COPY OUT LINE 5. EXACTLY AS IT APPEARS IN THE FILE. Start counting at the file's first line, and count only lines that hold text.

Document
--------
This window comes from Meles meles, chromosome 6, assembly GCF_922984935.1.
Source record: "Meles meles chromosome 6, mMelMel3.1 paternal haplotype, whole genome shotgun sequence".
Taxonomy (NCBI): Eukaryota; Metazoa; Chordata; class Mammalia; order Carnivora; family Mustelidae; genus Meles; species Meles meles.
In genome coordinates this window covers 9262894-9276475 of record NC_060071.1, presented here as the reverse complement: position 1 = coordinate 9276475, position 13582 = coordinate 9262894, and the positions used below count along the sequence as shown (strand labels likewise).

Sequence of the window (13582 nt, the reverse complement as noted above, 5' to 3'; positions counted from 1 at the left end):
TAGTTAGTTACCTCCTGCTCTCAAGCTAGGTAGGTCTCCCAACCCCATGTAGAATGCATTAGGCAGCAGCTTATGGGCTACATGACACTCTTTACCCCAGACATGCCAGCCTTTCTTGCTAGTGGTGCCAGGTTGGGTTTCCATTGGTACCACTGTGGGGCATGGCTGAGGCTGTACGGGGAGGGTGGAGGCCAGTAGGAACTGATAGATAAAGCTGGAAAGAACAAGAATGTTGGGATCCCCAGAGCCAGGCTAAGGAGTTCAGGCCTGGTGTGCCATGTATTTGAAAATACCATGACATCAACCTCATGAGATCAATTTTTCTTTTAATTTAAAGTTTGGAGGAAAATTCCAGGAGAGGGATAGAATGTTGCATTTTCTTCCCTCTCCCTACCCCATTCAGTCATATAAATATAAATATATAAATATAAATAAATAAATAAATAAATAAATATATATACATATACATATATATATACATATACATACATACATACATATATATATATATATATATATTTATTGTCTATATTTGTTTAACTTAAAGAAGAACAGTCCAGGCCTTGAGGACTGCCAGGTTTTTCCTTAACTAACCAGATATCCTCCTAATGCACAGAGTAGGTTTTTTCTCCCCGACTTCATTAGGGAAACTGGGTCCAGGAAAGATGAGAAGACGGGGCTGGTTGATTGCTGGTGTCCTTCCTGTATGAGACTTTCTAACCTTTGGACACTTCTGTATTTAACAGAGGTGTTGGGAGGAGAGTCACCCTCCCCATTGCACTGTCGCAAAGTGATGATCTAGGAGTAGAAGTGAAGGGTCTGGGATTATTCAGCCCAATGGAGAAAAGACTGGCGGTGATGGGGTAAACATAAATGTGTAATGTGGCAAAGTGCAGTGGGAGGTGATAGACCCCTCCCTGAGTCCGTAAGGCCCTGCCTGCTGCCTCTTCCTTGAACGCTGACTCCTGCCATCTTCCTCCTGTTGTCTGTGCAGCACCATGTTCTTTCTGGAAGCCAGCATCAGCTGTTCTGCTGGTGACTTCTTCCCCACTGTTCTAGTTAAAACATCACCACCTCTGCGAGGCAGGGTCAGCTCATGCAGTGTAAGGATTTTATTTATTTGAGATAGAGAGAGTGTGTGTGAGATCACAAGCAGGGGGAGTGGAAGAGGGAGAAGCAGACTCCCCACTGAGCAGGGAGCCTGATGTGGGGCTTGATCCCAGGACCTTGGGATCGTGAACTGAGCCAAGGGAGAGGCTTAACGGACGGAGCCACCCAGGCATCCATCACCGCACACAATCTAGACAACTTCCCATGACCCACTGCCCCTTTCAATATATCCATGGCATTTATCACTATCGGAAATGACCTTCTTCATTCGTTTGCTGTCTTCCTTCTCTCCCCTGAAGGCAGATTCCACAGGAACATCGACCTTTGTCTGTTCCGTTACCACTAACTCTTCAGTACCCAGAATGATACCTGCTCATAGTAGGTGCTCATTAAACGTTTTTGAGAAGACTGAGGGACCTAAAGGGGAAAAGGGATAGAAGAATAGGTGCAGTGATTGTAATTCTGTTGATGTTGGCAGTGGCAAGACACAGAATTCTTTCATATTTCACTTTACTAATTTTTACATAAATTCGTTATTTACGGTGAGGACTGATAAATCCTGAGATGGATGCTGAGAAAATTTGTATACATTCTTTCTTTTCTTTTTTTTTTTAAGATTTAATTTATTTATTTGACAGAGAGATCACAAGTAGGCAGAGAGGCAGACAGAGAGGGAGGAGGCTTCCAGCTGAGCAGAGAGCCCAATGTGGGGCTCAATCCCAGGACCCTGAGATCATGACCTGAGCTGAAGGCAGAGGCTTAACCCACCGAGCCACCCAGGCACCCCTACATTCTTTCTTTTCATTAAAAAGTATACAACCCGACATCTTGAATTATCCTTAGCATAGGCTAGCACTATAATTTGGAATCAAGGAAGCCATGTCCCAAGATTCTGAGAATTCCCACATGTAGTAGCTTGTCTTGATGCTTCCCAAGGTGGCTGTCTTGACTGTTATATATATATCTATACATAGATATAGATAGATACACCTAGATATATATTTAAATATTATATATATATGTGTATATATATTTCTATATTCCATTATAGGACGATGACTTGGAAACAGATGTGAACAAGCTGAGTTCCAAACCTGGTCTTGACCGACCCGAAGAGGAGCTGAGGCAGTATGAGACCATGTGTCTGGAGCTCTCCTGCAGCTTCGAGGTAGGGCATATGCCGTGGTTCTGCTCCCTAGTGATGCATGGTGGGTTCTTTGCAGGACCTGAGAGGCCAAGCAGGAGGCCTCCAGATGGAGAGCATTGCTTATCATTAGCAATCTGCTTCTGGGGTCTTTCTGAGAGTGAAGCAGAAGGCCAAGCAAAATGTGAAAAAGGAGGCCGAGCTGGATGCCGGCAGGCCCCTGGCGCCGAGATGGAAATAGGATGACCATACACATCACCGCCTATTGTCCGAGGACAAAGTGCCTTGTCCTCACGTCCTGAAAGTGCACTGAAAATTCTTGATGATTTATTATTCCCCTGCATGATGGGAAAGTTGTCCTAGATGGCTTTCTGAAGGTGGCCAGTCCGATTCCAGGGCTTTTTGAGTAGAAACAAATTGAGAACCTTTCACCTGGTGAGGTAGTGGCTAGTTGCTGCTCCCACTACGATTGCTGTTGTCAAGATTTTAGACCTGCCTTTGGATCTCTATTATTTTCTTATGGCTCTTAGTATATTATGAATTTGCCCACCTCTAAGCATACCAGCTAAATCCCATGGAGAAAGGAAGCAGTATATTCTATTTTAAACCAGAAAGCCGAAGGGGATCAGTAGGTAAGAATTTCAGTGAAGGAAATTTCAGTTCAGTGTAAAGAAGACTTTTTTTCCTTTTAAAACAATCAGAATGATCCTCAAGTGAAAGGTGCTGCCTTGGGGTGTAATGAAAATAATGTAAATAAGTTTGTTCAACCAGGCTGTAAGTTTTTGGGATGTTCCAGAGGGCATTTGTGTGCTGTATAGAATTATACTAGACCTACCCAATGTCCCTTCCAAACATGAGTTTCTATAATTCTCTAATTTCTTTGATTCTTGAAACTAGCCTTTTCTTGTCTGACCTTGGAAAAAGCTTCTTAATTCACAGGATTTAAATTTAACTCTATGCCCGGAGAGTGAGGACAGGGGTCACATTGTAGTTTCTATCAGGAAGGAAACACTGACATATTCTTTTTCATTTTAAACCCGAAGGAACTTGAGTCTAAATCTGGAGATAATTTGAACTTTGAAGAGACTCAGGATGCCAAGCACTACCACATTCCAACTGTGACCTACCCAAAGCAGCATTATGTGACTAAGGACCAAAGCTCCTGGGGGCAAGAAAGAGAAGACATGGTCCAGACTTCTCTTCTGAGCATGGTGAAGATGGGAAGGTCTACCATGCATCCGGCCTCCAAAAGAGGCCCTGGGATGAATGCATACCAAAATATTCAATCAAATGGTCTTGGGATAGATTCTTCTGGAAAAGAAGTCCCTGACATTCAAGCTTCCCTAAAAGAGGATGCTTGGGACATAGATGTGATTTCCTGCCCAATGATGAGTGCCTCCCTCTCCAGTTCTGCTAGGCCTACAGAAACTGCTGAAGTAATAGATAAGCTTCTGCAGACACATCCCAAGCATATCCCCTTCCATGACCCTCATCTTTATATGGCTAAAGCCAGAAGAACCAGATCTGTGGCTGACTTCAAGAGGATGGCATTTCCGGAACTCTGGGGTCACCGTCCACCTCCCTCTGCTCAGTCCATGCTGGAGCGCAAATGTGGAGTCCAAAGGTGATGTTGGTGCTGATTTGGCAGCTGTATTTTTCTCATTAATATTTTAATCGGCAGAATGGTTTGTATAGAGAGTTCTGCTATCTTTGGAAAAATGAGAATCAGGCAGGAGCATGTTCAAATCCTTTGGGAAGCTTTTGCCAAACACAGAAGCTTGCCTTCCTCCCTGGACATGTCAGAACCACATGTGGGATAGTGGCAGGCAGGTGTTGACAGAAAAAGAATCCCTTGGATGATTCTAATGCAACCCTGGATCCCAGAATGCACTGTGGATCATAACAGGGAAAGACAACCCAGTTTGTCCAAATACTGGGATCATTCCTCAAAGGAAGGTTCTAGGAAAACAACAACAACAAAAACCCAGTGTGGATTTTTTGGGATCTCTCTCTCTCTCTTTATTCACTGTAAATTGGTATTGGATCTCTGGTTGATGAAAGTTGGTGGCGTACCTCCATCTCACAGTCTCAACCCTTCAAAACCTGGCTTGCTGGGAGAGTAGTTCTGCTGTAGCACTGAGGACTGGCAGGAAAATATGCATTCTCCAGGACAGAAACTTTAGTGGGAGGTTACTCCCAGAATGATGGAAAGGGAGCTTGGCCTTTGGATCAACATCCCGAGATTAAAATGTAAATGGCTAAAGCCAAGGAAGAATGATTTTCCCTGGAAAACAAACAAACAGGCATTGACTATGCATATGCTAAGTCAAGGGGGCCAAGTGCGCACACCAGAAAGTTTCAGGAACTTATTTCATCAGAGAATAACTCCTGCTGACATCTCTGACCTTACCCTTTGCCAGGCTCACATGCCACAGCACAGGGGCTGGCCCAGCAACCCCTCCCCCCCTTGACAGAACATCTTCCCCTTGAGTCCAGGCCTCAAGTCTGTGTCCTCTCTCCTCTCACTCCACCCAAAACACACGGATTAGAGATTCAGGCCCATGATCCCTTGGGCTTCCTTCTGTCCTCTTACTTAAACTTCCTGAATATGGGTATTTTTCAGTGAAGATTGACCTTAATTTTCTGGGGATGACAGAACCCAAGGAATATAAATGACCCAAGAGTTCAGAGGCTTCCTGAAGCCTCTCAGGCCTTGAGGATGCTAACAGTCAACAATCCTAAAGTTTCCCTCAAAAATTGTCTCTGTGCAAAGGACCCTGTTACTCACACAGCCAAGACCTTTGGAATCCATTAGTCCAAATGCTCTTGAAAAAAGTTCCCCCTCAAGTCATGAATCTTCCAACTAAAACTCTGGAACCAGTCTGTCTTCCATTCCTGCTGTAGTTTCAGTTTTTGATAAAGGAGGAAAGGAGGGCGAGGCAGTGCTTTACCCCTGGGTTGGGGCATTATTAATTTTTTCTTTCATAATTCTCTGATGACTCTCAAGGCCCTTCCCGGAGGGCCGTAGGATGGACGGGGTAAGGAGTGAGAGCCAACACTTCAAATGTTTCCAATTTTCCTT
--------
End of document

Sequence of the window (13582 nt, the reverse complement as noted above, 5' to 3'; positions counted from 1 at the left end):